How a bizarre court case turned upside down the life of Caribbean-based artist Peter Doig

Artist Peter Doig in his London studio Credit: Rex/Shutterstock

Two years ago, at Christie’s in New York, a painting by the British artist Peter Doig, featuring a ghostly canoe in a lagoon, sold for an astonishing amount of money: nearly $26 million (£16.6 million).

“It was crazy,” says Doig, who didn’t receive a penny from the auction, speaking to me by phone from his home in Trinidad. “I remember painting Swamped when I was a mature student at Chelsea College of Art [and Design]. It was there in my degree show, and no one wanted to buy it.”

How, then, does he account for its value today? “I can’t really say. I just know how hard it is to make a decent painting. Over the years, it hasn’t become any easier.”

Warm, thoughtful and down-to-earth, Doig, who recently became a father for the sixth time, is now 57. Although he rents an apartment in New York, he spends most of his time living in a farming community in the hills above Port of Spain with the mother...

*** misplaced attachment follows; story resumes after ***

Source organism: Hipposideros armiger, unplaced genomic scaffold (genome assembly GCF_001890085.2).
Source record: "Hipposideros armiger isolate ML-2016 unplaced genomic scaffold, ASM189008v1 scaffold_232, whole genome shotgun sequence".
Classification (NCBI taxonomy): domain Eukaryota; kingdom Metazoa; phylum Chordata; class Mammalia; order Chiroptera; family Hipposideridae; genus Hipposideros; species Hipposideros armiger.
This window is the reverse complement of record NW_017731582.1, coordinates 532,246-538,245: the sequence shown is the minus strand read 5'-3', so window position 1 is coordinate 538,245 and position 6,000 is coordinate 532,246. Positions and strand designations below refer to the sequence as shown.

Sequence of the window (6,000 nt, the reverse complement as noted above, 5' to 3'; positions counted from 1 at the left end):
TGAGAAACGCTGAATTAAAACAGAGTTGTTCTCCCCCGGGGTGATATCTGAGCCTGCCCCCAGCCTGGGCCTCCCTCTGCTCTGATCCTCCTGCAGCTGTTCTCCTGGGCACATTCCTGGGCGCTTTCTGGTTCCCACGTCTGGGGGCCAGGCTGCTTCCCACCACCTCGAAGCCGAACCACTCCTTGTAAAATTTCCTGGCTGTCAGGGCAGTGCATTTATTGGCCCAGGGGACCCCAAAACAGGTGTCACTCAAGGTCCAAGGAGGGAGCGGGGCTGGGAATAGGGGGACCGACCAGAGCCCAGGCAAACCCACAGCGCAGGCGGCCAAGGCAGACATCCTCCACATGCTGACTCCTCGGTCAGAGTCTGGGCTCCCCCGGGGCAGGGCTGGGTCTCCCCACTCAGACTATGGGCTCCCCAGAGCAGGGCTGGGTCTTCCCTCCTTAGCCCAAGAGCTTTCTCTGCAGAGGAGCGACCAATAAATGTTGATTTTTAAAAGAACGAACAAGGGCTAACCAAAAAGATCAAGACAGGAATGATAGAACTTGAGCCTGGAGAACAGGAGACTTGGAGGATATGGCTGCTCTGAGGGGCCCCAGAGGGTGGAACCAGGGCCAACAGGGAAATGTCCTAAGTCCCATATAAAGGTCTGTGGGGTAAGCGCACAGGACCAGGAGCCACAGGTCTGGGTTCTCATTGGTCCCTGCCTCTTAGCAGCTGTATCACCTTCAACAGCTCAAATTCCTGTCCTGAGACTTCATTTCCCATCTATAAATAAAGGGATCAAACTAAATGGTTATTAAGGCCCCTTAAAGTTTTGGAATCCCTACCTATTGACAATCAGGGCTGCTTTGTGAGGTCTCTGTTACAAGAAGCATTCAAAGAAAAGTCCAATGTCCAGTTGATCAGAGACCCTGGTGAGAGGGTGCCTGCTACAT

To continue reading this Premium article

Register for free and access one Premium article per week

Enjoy unlimited access to Premium articles with a subscription

  • Subscriber-only events and experiences
  • Access Premium articles on our mobile app

30-day free trial

then only £2 per week

Unlock all Premium articles for 24 hours. Only £1.

Free £50 gift card when you subscribe
Enjoy a free £50 gift card* for one of your favourite brands when you take out an annual subscription
*Gift cards will be sent out by email within 21 days of the subscription start date. Available in the UK Only.